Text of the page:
8

Off the top of my head, I don't know of scientific studies that have tested this. But even if there were, I don't think they'd necessarily be meaningful in comparing a particular store-bought culture to a particular "heirloom" culture. The general thing to remember about store-bought cultures is that they are bred for rapid and consistent fermentation (...


6

Unless you've got the time and resources to set up your own biology lab, you're not likely to have much luck raising your own bacterial cultures from scratch. You'd probably need growth mediums suited to particular strains of bacteria and strict isolation between them to prevent other opportunistic bugs from taking over. If you really, really want to try, ...


6

There are a variety of theories about what the most important factors are to control the sourness of a sourdough bread. Many times you will find conflicting evidence from different sources. General Considerations Some starters are naturally more sour. Some organisms produce more tart flavors, while others produce buttery notes. Some combinations of yeast ...


6

We're not all going to agree on a definition of cultured butter, so these answers are going to be subjective. Culture distillate (https://www.accessdata.fda.gov/scripts/cdrh/cfdocs/cfcfr/CFRSearch.cfm?fr=184.1848) and lactic acid are both used for flavoring. Is cultured butter butter that tastes a certain way, or butter that's been prepared a certain way? ...


6

No, creme fraiche needs specific cultures, which are not yogurt cultures, and lower fermentation temperature. If you use yogurt with Lactobacilicus Bulgaricus to innoculate your cream, and a standard yogurt process, you will get smetana (schmand). This is a dairy product with the same fat content as creme fraiche, but a different, sharper, flavor profile. ...


4

From the article you linked to, on making butter: ... what you're ultimately doing is smashing those little globules of fat into each other, damaging their walls and causing the hydrophobic (water-fearing) regions to clump together. The cream will become thicker and thicker as more and more fatty triglycerides gather into one mass. Eventually, enough fat ...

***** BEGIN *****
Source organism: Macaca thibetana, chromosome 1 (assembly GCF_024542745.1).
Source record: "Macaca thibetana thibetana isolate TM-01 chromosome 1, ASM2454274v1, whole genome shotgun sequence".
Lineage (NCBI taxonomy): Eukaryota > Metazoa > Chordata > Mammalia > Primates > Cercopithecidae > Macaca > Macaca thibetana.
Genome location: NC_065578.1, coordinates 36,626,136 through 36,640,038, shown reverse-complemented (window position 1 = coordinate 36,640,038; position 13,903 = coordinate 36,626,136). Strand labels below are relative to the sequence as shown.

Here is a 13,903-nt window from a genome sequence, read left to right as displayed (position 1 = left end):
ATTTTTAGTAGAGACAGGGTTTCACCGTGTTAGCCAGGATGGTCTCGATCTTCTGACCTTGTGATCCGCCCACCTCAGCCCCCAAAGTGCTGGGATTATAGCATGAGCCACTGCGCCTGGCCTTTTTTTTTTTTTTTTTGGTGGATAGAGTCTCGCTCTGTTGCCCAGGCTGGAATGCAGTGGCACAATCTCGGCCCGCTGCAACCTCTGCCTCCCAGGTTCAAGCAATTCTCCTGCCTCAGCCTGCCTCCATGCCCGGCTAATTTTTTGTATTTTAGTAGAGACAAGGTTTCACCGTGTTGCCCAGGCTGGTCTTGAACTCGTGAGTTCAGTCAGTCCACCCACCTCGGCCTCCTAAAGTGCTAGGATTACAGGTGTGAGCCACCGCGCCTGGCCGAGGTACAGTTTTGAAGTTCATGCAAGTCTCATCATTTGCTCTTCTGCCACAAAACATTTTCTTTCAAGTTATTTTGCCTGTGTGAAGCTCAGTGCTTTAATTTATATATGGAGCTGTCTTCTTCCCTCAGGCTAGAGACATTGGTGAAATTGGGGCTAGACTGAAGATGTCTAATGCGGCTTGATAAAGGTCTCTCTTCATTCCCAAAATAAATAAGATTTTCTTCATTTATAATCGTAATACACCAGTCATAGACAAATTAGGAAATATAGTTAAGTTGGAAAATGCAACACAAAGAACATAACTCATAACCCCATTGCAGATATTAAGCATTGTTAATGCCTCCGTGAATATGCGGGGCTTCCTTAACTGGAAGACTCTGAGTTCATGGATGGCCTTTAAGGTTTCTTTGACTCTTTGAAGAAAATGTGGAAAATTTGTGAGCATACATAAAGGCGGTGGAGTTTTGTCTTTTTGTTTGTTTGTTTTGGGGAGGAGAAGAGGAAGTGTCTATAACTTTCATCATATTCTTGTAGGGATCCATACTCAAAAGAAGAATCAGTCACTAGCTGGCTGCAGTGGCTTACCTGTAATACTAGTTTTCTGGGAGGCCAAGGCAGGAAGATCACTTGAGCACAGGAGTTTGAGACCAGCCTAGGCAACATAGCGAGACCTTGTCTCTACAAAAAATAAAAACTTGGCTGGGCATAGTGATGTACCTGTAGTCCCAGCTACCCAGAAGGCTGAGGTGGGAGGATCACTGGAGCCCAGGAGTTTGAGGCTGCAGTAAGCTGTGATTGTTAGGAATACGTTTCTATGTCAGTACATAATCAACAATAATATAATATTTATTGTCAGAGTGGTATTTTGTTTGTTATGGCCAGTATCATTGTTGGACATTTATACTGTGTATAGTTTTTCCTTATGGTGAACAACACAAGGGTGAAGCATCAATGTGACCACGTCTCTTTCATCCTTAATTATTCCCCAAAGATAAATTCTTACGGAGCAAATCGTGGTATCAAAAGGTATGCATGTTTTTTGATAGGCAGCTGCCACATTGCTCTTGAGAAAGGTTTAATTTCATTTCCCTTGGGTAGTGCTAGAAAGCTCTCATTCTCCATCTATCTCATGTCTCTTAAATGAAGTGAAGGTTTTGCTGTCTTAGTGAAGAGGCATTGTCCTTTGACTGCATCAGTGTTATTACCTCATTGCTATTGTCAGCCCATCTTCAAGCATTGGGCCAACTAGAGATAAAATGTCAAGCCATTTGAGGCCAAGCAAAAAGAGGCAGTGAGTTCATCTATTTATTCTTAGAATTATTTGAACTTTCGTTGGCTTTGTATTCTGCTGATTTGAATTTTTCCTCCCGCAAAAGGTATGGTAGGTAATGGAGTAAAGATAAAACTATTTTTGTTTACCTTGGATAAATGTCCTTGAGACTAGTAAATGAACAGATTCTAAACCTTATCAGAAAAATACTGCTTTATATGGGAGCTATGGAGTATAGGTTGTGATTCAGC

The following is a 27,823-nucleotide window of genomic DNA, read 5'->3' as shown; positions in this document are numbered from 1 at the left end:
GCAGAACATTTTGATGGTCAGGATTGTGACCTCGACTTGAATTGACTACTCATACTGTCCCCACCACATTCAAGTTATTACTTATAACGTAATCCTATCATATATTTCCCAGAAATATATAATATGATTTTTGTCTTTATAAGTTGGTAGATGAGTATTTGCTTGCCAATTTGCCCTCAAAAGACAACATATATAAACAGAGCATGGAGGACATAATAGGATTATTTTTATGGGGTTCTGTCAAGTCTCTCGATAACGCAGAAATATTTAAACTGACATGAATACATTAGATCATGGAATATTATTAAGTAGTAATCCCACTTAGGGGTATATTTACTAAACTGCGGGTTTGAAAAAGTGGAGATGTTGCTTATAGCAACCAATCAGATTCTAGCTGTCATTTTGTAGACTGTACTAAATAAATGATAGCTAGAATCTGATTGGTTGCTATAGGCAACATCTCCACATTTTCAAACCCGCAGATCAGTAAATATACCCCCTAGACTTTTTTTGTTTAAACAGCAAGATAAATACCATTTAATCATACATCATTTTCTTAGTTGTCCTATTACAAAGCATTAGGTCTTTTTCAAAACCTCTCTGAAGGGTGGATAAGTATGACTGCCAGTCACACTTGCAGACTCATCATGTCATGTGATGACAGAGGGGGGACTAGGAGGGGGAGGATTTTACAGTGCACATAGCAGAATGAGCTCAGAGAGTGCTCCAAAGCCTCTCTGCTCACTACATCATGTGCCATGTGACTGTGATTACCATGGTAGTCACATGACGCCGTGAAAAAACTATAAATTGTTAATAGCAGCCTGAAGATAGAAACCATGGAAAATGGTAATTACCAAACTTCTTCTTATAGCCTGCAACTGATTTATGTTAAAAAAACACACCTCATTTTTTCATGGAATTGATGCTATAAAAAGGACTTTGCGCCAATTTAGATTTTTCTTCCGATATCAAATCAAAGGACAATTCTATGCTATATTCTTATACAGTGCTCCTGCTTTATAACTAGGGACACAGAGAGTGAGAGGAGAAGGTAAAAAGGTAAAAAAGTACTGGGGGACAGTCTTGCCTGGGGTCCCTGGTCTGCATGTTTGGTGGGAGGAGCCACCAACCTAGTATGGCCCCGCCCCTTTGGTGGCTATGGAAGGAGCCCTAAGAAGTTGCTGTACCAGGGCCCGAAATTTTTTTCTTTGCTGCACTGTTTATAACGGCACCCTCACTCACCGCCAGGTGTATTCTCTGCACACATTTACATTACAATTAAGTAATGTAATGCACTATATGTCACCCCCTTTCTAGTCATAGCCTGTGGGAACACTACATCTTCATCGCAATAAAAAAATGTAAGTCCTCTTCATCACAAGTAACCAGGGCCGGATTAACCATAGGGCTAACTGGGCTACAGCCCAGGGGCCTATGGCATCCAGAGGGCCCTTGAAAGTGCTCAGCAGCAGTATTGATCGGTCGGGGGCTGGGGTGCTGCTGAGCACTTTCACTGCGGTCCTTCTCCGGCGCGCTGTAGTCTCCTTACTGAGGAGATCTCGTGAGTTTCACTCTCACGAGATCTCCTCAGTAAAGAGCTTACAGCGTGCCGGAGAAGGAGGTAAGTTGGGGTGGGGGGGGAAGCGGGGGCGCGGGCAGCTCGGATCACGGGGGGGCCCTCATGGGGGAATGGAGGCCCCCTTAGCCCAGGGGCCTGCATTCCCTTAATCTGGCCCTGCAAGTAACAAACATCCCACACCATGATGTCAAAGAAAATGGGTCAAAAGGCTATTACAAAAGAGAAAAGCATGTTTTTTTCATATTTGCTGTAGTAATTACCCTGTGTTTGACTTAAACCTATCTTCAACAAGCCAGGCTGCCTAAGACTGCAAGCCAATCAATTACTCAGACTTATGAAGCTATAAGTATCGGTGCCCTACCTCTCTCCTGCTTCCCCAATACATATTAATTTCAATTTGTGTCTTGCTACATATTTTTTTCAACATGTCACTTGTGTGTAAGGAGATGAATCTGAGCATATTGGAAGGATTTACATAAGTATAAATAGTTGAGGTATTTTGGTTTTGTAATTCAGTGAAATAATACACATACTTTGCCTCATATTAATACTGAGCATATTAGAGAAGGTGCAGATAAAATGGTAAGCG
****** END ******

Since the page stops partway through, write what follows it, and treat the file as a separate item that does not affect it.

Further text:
4

Just as important as the bacterial culture is the use of rennet in cream cheese, which aids in the removal of liquid whey. When making cream cheese, the point is to drain much of the whey, resulting in a semi-solid texture. Rennet helps encourage the solids to curdle and squeeze out liquid. Yogurt doesn't necessarily include the draining step, though it ...


3

If you let the whey sit with the milk at proofing tempreatures (about 42 to 49 C for lactobacillicus bulgaricus, somewhat lower for bifidus, streptococcus delbrueckii and some other strains), you'll get yogurt again. In order to get your type of "curds" (corresponding to Russian tvorog, or German quark, or Indian paneer), you need to use acid and heat ...


3

Since sourdough is a wild culture, I think you'll have a hard time controlling the acidity very precisely. Foods fermented with wild yeast or lactobacillus cultures are always subject to chance, and they tend to find their own equilibrium. That said, I did find this article that recommends regular, careful feeding of your starter as the best way to control ...


3